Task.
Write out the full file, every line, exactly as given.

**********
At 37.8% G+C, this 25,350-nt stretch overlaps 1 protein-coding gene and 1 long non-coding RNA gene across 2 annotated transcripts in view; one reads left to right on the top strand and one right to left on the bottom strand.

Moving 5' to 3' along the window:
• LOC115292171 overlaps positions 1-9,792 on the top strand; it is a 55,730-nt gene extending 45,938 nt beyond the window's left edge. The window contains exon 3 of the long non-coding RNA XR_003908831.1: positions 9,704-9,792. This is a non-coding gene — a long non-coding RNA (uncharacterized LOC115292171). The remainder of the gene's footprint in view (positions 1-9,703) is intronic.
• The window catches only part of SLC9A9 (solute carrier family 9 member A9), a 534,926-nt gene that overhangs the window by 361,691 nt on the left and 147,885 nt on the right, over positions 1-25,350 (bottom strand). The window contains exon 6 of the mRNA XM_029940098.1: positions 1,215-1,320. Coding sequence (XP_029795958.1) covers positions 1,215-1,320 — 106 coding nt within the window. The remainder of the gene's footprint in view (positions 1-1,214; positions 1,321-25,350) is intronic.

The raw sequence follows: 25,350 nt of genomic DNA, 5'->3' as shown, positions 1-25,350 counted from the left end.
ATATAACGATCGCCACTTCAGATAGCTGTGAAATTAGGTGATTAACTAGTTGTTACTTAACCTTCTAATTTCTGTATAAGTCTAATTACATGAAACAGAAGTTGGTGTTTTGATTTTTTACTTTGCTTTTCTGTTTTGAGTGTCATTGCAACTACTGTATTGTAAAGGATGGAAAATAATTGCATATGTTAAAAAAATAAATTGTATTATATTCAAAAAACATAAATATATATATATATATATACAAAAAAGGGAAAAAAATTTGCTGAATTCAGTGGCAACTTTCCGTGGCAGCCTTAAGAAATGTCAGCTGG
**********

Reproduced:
At 37.8% G+C, this 25,350-nt stretch overlaps 1 protein-coding gene and 1 long non-coding RNA gene across 2 annotated transcripts in view; one reads left to right on the top strand and one right to left on the bottom strand.

Moving 5' to 3' along the window:
• LOC115292171 overlaps positions 1-9,792 on the top strand; it is a 55,730-nt gene extending 45,938 nt beyond the window's left edge. The window contains exon 3 of the long non-coding RNA XR_003908831.1: positions 9,704-9,792. This is a non-coding gene — a long non-coding RNA (uncharacterized LOC115292171). The remainder of the gene's footprint in view (positions 1-9,703) is intronic.
• The window catches only part of SLC9A9 (solute carrier family 9 member A9), a 534,926-nt gene that overhangs the window by 361,691 nt on the left and 147,885 nt on the right, over positions 1-25,350 (bottom strand). The window contains exon 6 of the mRNA XM_029940098.1: positions 1,215-1,320. Coding sequence (XP_029795958.1) covers positions 1,215-1,320 — 106 coding nt within the window. The remainder of the gene's footprint in view (positions 1-1,214; positions 1,321-25,350) is intronic.

The raw sequence follows: 25,350 nt of genomic DNA, 5'->3' as shown, positions 1-25,350 counted from the left end.
ATATAACGATCGCCACTTCAGATAGCTGTGAAATTAGGTGATTAACTAGTTGTTACTTAACCTTCTAATTTCTGTATAAGTCTAATTACATGAAACAGAAGTTGGTGTTTTGATTTTTTACTTTGCTTTTCTGTTTTGAGTGTCATTGCAACTACTGTATTGTAAAGGATGGAAAATAATTGCATATGTTAAAAAAATAAATTGTATTATATTCAAAAAACATAAATATATATATATATATATACAAAAAAGGGAAAAAAATTTGCTGAATTCAGTGGCAACTTTCCGTGGCAGCCTTAAGAAATGTCAGCTGG